Breast cysts are circumscribed fluid collections that most commonly occur in premenopausal women. The typical presentation includes single or multiple breast masses of variable size that may be tender. Because cysts cannot be reliably distinguished from a solid mass on palpation or mammography, the diagnostic evaluation requires a breast ultrasound. Based on ultrasound findings, breast cysts are characterized as simple, complicated, or complex. Complex breast cysts are associated with an increased risk of malignancy and should be biopsied. Complicated breast cysts are typically benign; a biopsy should be considered if there is clinical suspicion of malignancy. Simple breast cysts are benign and seldom require any further diagnostics. Management depends on the type of cyst and risk of malignancy and includes surveillance, therapeutic aspiration, and surgical excision.
- Simple breast cysts are a common cause of breast lesions identified on examination or imaging. 
- Peak incidence (of simple cysts): 35–50 years of age; most common in premenopausal women 
Epidemiological data refers to the US, unless otherwise specified.
- Maybe asymptomatic (detected incidentally) 
- Single or multiple breast masses
- May be tender
- Variable size (microcysts, gross cysts, clusters) and texture (smooth, soft, firm)
- Usually mobile
Cystic and solid breast masses cannot reliably be distinguished on physical examination alone. 
- Follow age-appropriate breast imaging for a palpable breast mass.
- Use targeted ultrasound to evaluate any masses identified on mammography. 
- Tailor further management based on imaging findings.
- Simple breast cyst: no further diagnostic evaluation 
- Complex breast cyst: ultrasound-guided core needle biopsy or excisional biopsy to rule out concomitant malignancy
- Complex breast cyst: surveillance, therapeutic aspiration, or biopsy depending on clinical concern for malignancy
Ultrasound is the preferred modality for differentiating between cystic and solid breast masses. 
Biopsy is recommended for all breast cysts with suspicious features (e.g., doppler flow, thick septations or walls, solid components).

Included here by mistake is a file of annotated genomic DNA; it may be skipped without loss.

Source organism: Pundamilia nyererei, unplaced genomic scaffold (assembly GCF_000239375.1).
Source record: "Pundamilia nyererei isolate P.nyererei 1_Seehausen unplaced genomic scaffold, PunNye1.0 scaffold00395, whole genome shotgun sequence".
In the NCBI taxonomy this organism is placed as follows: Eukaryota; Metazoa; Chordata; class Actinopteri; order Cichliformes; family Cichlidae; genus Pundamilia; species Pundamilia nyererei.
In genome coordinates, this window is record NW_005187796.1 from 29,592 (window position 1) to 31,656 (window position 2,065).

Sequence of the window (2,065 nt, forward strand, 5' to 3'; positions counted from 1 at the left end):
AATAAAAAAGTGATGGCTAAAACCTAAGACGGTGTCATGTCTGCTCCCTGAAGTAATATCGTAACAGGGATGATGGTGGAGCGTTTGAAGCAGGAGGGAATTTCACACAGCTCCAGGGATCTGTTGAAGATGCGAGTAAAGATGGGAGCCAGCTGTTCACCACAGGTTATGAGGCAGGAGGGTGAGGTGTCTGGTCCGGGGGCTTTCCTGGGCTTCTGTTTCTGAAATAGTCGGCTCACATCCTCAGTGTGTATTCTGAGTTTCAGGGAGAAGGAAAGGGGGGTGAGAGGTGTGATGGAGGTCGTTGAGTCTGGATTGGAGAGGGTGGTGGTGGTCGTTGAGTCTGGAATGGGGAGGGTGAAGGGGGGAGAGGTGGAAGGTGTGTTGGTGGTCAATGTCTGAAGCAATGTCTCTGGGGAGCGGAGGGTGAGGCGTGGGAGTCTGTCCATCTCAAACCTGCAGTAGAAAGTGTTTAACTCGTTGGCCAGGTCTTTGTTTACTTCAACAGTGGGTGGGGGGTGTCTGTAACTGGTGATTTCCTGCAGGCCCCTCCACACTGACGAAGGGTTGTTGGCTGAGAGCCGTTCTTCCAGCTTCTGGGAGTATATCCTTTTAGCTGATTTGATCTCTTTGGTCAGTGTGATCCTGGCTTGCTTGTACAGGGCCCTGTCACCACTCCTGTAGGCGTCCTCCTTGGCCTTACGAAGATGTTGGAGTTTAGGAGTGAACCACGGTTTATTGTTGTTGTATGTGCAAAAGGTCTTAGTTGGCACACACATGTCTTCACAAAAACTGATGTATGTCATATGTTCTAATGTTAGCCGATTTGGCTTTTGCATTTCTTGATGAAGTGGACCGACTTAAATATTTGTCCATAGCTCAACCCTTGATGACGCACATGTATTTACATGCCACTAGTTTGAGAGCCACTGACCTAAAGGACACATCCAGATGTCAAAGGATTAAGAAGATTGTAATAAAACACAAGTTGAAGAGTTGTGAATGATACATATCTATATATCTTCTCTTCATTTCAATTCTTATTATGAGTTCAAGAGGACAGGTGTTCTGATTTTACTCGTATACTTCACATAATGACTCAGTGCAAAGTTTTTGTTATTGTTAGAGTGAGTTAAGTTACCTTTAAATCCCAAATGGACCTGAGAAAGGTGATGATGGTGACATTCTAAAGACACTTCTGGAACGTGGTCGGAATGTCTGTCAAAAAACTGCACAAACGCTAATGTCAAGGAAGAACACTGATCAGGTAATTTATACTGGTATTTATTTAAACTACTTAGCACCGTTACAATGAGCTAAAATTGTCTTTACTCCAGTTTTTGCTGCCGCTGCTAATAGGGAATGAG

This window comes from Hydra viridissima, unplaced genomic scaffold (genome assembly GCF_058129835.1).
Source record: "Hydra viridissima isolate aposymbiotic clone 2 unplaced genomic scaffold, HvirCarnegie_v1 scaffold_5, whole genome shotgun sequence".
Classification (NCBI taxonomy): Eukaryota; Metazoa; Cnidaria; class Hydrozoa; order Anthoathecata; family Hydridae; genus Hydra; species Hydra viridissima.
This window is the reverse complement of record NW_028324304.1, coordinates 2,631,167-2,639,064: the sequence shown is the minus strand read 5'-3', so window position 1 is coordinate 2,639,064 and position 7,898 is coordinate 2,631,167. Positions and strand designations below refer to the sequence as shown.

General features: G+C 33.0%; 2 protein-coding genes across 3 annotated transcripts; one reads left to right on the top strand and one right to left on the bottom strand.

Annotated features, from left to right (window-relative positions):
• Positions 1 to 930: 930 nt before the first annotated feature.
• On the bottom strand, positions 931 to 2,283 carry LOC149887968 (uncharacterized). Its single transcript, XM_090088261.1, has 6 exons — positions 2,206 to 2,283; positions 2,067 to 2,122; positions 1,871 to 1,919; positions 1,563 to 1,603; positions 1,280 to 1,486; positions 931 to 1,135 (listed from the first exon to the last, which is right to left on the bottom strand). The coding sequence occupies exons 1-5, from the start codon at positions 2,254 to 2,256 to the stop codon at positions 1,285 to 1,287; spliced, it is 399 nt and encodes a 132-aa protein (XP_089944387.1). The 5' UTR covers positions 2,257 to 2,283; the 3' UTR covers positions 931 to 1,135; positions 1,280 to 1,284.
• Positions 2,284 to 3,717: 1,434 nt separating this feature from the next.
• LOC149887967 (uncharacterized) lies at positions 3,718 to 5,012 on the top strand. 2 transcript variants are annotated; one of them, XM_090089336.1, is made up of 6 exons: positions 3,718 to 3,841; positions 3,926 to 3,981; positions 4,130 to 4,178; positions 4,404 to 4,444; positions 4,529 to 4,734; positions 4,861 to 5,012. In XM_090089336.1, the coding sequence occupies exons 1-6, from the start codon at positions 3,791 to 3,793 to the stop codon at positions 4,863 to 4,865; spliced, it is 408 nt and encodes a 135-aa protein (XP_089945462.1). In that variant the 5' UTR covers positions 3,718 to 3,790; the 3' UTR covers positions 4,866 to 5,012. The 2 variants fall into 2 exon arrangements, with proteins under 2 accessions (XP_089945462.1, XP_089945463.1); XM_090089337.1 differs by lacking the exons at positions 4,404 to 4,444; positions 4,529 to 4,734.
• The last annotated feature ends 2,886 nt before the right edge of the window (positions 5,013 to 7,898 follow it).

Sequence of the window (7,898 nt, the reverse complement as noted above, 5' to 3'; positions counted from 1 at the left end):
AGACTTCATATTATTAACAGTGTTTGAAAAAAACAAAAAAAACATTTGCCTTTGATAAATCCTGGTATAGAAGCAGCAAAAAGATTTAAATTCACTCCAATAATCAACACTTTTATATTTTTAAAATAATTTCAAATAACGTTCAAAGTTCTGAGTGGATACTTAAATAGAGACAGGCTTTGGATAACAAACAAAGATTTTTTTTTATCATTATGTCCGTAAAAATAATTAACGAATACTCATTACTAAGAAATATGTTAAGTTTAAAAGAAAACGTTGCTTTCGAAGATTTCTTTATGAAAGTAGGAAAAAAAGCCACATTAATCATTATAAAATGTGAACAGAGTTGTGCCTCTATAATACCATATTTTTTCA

Cytological evaluation is recommended if bloody fluid is obtained on therapeutic or diagnostic aspiration. 
Characterization of breast cysts 
Breast cysts are best characterized on ultrasound. On mammography, a breast cyst appears as a round, circumscribed mass (i.e., indistinguishable from a solid breast mass). 
|Types of breast cysts |
|Simple breast cyst||Complicated breast cyst||Complex breast cyst|
|Characteristic features on ultrasound|| || || |
|Risk of malignancy|| || || |
Mammography cannot reliably distinguish between a solid and cystic breast mass. A breast mass detected on mammography should be additionally evaluated on ultrasound. 
Management of simple breast cysts 
- Asymptomatic cysts: : no intervention required; most resolve spontaneously 
Symptomatic cysts : Consider ultrasound-guided fine needle aspiration. 
- Simple cysts generally collapse on aspiration.
- Aspirate is typically serous and can be discarded.
Simple breast cysts are not associated with an increased risk of breast cancer. Routine breast cancer screening is appropriate. 
Management of complicated breast cysts 
Management depends on patient preferences and clinical concern for malignancy and includes the following.
- Surveillance: close clinical and imaging follow-up over 1–2 years 
- Therapeutic fine needle aspiration: Any bloody aspirate should be sent for cytology.
Core needle biopsy is indicated if there is clinical suspicion for malignancy, such as:
- Lesion persists after aspiration
- Bloody aspirate obtained
- Increasing cyst size (on surveillance) 
Routine breast cancer screening is appropriate for patients with complicated breast cysts that have been proven benign on biopsy or have not increased in size over a period of surveillance. 
Management of complex breast cysts 
Perform an ultrasound-guided core needle biopsy or excisional biopsy in all patients. 
Benign lesion on biopsy 
- Follow-up at 6 and/or 12 months for 1 year.
- No growth on surveillance: Routine breast cancer screening is appropriate.
- Indeterminate lesion or radio-pathological discordance: surgical excision